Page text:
by Ashley Ream
What a nice surprise this book is. When I began reading Ashley Ream's Losing Clementine, I wasn't so sure about it. The narrator, Clementine Pritchard, seemed to speak as though she were trying to show off how clever she is, and at times, it comes off a bit strained. However, that strained cleverness does have an underlying point — Clementine is very, very sad and tired of life, and making jokes keeps her functional. She's decided to spend a month getting her affairs in order, and then she's going to kill herself. Each chapter is titled with how many days she has left to go. Eventually, I settled into her voice and her situation, and the interesting thing about the book is that I found myself not necessarily rooting for her life one way or the other. When it comes to a subject as touchy as suicide, that's an interesting mental space in which to be.
I couldn't live with the pills. That I knew for certain. And life without them was dangerous, not only for me, but for those who got too close to me. That I knew for certain, too. So this was it. The only possible choice.
"Good-bye, Lithium," I said and flushed away the swirling pharmacy.
Somewhere in the bay, fish were overdosing on anti-psychotics. Under no circumstances should they be operating heavy machinery.
Clementine is an LA-area artist of moderate renown, divorced but on friendly terms with her ex, Richard, and she is quite annoyed that another artist, Elaine Sacks, has been piggybacking (or straight up copying) her work for years. Clementine's assistant, Jenny, does the usual tasks of priming canvasses and washing brushes, but also makes sure she eats. In the heat of deciding to end her life, she'd fired Jenny, but one doesn't lose such a vital part of their life so easily. Also, she has a cranky cat with an awful name, Chuckles.
When it comes to family history, Clementine has had it rough. Her mother and sister are dead, and her father sodded off years before, so she spent the latter half of her childhood with her aunt, Trudy. Mental instability is hinted at, but we must wait until we're further into the story before we know all the details. She decides that she should find out what happened to her father before she dies.
Aunt Trudy gave an exasperated sigh that sounded like it used a little spittle in the process.
"Leave it be, Clementine."
"Tell me what you remember, and I'll go home, and you can get back to your sunbathing."
"I've already gotten back to my sunbathing."
"He was an accountant. He worked for a firm in Encino, an accounting firm. Parker and something, it was called. He had a mustache that he was always getting food stuck in, especially yellow mustard from hot dogs. He had skinny legs and liked to wear his watch on the underside of his wrist, Lord knows why. He was tall like you. Your mother married him young and had you girls young. They met in the lobby of a movie house. Dated maybe six months before he popped the question. Jesus, Clementine, he could be dead for all we know. What does it matter?"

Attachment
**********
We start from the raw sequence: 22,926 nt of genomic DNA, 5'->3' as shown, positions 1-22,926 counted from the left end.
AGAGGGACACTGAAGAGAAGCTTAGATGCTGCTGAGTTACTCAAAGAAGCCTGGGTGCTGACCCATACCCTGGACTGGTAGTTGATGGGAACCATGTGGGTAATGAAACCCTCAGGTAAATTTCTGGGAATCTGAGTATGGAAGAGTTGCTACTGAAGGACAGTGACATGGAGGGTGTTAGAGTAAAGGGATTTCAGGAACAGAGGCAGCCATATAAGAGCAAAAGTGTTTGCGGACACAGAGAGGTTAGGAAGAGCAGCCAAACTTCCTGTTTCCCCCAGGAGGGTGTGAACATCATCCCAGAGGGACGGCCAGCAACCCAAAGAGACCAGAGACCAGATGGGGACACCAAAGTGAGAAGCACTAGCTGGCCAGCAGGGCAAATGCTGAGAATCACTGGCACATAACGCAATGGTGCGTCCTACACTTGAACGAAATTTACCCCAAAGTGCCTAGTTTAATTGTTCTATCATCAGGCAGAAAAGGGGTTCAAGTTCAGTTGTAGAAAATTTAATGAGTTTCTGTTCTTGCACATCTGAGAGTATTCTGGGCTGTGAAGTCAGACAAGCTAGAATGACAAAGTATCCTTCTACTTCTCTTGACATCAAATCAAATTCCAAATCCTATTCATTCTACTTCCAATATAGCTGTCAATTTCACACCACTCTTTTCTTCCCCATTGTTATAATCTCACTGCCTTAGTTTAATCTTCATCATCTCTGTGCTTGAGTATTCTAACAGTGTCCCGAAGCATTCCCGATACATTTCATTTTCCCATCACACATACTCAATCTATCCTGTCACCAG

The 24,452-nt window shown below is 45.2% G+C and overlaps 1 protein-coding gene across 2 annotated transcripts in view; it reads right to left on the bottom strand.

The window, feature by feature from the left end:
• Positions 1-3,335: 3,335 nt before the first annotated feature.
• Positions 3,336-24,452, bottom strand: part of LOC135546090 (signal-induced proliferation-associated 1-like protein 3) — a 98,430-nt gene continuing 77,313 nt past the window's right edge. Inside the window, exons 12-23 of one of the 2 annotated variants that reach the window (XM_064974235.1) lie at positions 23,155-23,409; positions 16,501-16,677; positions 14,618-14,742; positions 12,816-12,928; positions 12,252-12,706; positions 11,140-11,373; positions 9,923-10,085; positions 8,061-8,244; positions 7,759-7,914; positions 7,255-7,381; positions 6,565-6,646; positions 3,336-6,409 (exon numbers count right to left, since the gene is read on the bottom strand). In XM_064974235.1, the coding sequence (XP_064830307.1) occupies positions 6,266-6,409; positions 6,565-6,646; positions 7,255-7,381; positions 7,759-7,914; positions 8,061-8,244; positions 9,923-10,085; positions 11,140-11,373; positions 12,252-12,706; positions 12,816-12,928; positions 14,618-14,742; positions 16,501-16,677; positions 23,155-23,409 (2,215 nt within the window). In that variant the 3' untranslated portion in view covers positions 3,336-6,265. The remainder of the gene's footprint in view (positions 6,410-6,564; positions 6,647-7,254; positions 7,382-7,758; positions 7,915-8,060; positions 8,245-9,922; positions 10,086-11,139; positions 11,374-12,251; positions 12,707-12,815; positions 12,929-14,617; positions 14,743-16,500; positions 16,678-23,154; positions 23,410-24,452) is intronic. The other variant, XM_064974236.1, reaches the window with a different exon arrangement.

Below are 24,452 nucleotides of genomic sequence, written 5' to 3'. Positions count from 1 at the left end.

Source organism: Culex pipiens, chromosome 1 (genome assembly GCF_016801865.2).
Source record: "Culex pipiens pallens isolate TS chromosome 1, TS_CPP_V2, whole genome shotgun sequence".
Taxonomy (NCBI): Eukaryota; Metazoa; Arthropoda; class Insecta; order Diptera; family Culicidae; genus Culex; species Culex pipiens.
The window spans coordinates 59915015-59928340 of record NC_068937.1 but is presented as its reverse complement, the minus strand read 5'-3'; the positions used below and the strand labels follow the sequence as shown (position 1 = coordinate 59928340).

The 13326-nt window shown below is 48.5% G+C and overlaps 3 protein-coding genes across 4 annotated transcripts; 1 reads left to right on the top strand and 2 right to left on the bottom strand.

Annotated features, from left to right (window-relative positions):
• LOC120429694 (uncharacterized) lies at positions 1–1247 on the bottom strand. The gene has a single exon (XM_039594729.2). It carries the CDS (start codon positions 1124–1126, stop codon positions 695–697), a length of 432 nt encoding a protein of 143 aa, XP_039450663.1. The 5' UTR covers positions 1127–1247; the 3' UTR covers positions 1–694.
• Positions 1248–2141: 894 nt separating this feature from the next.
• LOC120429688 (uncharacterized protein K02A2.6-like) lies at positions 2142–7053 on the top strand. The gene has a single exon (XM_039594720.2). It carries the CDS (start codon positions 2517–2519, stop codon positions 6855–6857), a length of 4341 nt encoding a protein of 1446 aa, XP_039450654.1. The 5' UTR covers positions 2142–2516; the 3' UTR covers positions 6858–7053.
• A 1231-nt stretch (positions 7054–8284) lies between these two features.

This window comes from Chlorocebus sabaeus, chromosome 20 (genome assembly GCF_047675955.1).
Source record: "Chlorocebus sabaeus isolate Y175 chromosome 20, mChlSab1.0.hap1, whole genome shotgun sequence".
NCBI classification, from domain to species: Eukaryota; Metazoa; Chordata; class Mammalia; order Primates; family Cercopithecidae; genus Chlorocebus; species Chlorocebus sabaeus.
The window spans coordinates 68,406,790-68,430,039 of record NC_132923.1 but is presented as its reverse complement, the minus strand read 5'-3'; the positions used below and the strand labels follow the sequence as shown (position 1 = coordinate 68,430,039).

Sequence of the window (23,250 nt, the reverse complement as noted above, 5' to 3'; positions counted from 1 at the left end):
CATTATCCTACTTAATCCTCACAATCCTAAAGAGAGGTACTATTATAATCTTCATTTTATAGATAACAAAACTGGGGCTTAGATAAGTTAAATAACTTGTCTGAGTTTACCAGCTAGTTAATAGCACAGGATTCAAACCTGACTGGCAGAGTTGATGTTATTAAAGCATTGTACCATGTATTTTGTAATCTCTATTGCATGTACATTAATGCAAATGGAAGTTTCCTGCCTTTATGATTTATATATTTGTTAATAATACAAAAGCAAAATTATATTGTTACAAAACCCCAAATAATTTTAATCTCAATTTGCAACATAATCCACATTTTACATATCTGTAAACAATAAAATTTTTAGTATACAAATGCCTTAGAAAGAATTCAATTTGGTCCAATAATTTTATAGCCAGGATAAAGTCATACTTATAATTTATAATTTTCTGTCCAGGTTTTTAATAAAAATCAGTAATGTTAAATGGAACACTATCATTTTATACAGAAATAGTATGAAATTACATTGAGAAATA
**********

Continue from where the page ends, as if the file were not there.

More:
Clementine is not sure why it matters, just that does. All loose ends must be accounted for. When stressed or questioned about the various rash decisions she's making, she either makes a self-deprecating joke, changes the subject, or mildly insults the question-asker. I liked that Ashley Ream writes about these defense mechanisms in a very normal way because we all know people like Clementine, whether they are firmly suicidal or not. The bits about the various behaviors of artists are also amusing and reality-based.
As the countdown progresses, we learn more about what lead to it, and the various resolving moments that Clementine experiences I cannot really describe without ruining the book too much. What I will say is that it's not overly sentimental, nor is it a morality tale. The "trying to be clever" complaints I had in the first thirty pages or so start to simmer into legitimately funny. And even though Chuckles has an awful name, he exhibits that great difficult, yowling behavior that makes me love cats. (I am cat-deficient in life, so until I get another pair of them, I must settle for cats in my media.)
What I think that Losing Clementine confirmed for me is that my "read one-third of the pages before deciding" book rule is a good one. Unless it is so very difficult to enjoy at all (a reading life is too short for that), it's respectful to give the book an honest chance. I'm glad I did.
Full Disclosure: William Morrow sent me this book as an uncorrected proof, so my quoted passages may differ slightly from the finished edition. I thank them for the gesture and I will continue to be fair with my reviews.
This review is part of Cannonball Read V, in which participants attempt to read and review 52, 26, or 13 books in a year. A charitable donation is made for those who complete 52 reviews by December 31, 2013.